The Community Researchers:
From 2002-2009, the PANA Insitute (the Institute for Leadership Development and Study of Pacific and Asian North American Religion, a center of Pacific School of Religion, a seminary at the Graduate Theological Union in Berkeley, California) operated a youth leadership program called Represent to Witness (R2W) that trained over 150 young Asian and Pacific Islanders and other young leaders of color. R2W was a holistic leadership development program that ran both in the summers and throughout the year to help provide participants with the leadership tools, characteristics, and competencies required to represent their experiences, faith, heritage, and communities for love, peace, and justice. R2W specifically sought to nurture a critical consciousness, values of justice, anti-racism, and class solidarity, and a strong self-representative voice in young leaders. Two-thirds of the R2W youth participants were female; half were working class; together they represented a wide range of API ethnic backgrounds, including strong representation from the often-underrepresented Pacific Islander and Southeast Asian communities. As these young leaders discerned their educational and vocational goals, R2W encouraged them towards the development of praxis and service.
Our Oral History Project research team was built on relationships formed through R2W: our seven Community Researchers (from Cambodian, Chinese, Japanese, multiracial, Samoan, and Tongan communities) were selected from among the graduates of the PANA's R2W Summer Youth Leadership Institute. Both our Project Director and our Faculty Advisor had served as R2W adult staff.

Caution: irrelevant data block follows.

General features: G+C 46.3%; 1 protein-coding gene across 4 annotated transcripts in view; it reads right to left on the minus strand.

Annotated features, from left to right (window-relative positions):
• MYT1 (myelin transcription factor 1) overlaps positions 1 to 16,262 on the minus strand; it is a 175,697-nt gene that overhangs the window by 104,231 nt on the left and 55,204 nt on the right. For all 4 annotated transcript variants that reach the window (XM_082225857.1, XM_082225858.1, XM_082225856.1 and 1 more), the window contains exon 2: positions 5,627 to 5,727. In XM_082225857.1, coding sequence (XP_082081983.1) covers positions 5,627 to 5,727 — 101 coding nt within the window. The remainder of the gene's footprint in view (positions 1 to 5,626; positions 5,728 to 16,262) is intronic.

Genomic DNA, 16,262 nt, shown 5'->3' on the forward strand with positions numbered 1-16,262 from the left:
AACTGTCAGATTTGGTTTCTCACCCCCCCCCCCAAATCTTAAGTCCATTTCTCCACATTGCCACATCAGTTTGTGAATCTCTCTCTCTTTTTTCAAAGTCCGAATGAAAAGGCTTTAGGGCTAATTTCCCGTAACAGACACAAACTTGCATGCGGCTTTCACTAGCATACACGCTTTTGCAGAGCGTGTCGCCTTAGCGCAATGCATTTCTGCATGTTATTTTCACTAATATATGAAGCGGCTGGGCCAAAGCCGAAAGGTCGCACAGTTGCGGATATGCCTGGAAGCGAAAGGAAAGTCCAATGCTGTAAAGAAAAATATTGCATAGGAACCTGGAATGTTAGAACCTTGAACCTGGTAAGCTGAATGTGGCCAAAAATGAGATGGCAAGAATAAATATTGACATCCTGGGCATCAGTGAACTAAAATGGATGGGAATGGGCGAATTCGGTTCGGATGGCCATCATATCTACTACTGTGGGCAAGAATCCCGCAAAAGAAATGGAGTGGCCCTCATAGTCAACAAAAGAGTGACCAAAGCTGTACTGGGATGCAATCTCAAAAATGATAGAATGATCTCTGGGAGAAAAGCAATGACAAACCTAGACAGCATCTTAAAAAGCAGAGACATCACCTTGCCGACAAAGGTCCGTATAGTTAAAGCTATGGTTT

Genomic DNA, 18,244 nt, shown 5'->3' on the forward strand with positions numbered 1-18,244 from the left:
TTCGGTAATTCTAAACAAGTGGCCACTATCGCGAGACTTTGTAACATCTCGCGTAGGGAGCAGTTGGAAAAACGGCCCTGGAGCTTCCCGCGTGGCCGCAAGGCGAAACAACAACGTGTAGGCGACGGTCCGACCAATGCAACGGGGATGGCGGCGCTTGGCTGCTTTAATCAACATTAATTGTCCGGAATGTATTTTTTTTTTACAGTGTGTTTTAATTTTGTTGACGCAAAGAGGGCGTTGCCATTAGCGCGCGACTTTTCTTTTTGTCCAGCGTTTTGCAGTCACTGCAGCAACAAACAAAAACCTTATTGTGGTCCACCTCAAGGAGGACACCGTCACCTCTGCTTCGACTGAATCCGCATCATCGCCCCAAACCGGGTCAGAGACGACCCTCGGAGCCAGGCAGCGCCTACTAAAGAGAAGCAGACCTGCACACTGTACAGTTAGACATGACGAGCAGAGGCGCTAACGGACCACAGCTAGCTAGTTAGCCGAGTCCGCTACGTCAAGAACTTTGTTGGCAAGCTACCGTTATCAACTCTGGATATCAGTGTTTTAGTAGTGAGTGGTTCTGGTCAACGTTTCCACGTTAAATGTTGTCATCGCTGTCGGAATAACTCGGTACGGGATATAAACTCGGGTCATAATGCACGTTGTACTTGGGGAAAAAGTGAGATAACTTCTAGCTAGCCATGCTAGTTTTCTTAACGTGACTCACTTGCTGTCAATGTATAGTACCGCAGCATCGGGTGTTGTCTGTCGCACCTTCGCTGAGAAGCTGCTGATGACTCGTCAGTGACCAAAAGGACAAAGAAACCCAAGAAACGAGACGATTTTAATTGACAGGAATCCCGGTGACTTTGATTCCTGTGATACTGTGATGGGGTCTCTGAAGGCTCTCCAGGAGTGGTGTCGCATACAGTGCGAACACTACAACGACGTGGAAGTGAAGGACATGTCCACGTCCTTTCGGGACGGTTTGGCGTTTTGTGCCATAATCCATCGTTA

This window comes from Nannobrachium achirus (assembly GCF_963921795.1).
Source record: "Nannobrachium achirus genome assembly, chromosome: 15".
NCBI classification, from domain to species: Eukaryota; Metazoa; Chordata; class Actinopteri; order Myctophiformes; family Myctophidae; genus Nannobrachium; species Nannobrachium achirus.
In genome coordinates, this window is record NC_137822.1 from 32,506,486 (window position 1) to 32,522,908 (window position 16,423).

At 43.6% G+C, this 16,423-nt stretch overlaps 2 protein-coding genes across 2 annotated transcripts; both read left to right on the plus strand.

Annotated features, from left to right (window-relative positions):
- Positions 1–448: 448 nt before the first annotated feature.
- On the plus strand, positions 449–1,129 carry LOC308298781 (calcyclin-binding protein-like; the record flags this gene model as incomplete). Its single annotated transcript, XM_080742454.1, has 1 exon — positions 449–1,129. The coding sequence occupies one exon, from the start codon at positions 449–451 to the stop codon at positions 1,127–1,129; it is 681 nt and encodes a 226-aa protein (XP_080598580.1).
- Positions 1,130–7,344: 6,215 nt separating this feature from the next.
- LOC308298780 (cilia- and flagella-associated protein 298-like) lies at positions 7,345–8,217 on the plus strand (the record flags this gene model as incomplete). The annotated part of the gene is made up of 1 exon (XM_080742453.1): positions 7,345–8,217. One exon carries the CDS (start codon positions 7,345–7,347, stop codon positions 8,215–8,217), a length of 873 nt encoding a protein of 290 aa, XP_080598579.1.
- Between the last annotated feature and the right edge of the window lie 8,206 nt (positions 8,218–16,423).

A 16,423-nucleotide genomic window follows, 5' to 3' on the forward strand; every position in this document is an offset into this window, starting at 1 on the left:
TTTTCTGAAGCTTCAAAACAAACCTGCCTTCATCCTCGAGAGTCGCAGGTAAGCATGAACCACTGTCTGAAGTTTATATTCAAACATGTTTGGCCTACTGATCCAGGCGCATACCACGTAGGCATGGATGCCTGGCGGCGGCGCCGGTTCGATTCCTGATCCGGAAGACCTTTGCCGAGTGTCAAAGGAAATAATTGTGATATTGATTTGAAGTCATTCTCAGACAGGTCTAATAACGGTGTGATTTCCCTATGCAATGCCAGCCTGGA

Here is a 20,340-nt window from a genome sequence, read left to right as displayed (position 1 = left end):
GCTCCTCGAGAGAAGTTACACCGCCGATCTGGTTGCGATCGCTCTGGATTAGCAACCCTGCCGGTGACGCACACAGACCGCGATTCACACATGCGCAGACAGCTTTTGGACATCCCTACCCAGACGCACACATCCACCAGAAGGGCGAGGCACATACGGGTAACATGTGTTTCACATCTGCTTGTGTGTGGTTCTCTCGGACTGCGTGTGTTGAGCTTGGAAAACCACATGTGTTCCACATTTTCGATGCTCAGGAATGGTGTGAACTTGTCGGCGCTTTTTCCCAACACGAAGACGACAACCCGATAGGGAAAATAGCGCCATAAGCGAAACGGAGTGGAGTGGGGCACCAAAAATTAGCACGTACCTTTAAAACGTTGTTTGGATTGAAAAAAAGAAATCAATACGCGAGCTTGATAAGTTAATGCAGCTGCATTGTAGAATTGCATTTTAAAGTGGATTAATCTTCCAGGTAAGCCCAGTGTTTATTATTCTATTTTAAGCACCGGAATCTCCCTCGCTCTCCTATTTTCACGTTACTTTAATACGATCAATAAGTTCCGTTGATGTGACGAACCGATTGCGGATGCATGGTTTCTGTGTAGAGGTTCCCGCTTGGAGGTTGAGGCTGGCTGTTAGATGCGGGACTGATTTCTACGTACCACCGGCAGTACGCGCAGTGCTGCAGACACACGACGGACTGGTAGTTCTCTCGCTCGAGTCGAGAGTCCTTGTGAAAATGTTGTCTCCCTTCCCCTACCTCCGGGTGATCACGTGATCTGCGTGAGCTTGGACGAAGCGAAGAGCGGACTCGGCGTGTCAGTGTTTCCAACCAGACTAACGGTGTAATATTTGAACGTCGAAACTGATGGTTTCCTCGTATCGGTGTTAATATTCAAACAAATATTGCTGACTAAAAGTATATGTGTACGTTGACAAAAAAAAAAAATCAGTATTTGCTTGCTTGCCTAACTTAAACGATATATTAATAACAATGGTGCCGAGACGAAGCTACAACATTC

The Research Questions:
The participants came together with different questions, curiosities, histories and purposes for this project. As a group we were seeking similarities, differences, faith, survival, motivations, communities, politics — the answers. Some of us felt like we were the only women active in our communities and were seeking other women like us. We decided to trace back the road paved step by step by the footprints of others on this journey.
We chose in this project to pursue these research questions:
How do faith practices and spiritual beliefs shape Pacific Islander and Asian American women’s political engagement? How does political engagement impact Pacific Islander and Asian American women’s faith practices and spiritual beliefs? What is the impact of feminist oral historiography on perceptions of internal and external political efficacy?
The participants decided to ask the women leaders these questions:
What kicked them off on this path?
Where did their framework come from?
What were their experiences of being in social movements or engaged in community issues?
Did they have spaces to question?
How did their faith play out? What parts were restricting or liberating?
How did they navigate their family expectation/obligations as mothers, sisters, wives, daughters and the path they chose?
What was their experience of resisting protocols or culture?
How did they relate with their own ethnic community?
How did they balance their personal and political life?
What are the challenges they face as “political” women?
What motivates them to keep going?
The Community Researchers participated in a workshop on oral historiography in August 2009, led by project director Deborah Lee and faculty advisor Kathleen S. Yep, during which they generated potential interviewees, research question areas and interview questions for the project.
The project director met monthly for a year with the Community Researchers to discuss the interview process, reflect on interviews, and learn how to transcribe interviews. Interviews lasting roughly 90 minutes were conducted between December 2009 and August 2010. After the interviewing, coding and transcribing were completed, the entire project team met for a two-day residential working retreat in August 2010 to reflect on analytical themes and to write web page content.